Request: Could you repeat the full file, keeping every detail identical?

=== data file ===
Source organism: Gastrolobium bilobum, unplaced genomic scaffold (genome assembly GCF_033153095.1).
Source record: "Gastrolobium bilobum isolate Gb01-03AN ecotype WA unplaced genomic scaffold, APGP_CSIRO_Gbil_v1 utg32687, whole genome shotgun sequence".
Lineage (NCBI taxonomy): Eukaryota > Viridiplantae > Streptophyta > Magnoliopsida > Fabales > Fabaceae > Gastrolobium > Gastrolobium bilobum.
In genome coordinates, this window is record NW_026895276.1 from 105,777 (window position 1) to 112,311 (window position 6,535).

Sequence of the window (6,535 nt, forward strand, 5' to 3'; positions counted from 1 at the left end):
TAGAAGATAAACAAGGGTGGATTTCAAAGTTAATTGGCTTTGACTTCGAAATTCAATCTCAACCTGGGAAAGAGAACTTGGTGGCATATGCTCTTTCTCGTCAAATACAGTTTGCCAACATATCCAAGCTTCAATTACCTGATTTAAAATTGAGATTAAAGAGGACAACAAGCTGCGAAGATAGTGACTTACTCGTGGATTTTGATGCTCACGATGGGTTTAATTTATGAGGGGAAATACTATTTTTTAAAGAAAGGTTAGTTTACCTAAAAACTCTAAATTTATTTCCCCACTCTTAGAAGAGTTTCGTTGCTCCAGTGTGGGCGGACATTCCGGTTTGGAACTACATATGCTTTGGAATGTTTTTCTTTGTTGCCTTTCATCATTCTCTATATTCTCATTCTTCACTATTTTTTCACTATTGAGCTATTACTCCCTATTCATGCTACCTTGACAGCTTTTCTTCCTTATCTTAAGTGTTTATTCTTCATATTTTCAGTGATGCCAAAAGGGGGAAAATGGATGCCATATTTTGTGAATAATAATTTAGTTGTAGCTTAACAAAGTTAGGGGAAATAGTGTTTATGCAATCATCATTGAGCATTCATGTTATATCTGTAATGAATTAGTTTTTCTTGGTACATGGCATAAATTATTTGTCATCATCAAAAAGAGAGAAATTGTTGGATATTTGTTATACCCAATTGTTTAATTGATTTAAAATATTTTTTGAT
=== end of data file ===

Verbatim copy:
Source organism: Gastrolobium bilobum, unplaced genomic scaffold (genome assembly GCF_033153095.1).
Source record: "Gastrolobium bilobum isolate Gb01-03AN ecotype WA unplaced genomic scaffold, APGP_CSIRO_Gbil_v1 utg32687, whole genome shotgun sequence".
Lineage (NCBI taxonomy): Eukaryota > Viridiplantae > Streptophyta > Magnoliopsida > Fabales > Fabaceae > Gastrolobium > Gastrolobium bilobum.
In genome coordinates, this window is record NW_026895276.1 from 105,777 (window position 1) to 112,311 (window position 6,535).

Sequence of the window (6,535 nt, forward strand, 5' to 3'; positions counted from 1 at the left end):
TAGAAGATAAACAAGGGTGGATTTCAAAGTTAATTGGCTTTGACTTCGAAATTCAATCTCAACCTGGGAAAGAGAACTTGGTGGCATATGCTCTTTCTCGTCAAATACAGTTTGCCAACATATCCAAGCTTCAATTACCTGATTTAAAATTGAGATTAAAGAGGACAACAAGCTGCGAAGATAGTGACTTACTCGTGGATTTTGATGCTCACGATGGGTTTAATTTATGAGGGGAAATACTATTTTTTAAAGAAAGGTTAGTTTACCTAAAAACTCTAAATTTATTTCCCCACTCTTAGAAGAGTTTCGTTGCTCCAGTGTGGGCGGACATTCCGGTTTGGAACTACATATGCTTTGGAATGTTTTTCTTTGTTGCCTTTCATCATTCTCTATATTCTCATTCTTCACTATTTTTTCACTATTGAGCTATTACTCCCTATTCATGCTACCTTGACAGCTTTTCTTCCTTATCTTAAGTGTTTATTCTTCATATTTTCAGTGATGCCAAAAGGGGGAAAATGGATGCCATATTTTGTGAATAATAATTTAGTTGTAGCTTAACAAAGTTAGGGGAAATAGTGTTTATGCAATCATCATTGAGCATTCATGTTATATCTGTAATGAATTAGTTTTTCTTGGTACATGGCATAAATTATTTGTCATCATCAAAAAGAGAGAAATTGTTGGATATTTGTTATACCCAATTGTTTAATTGATTTAAAATATTTTTTGAT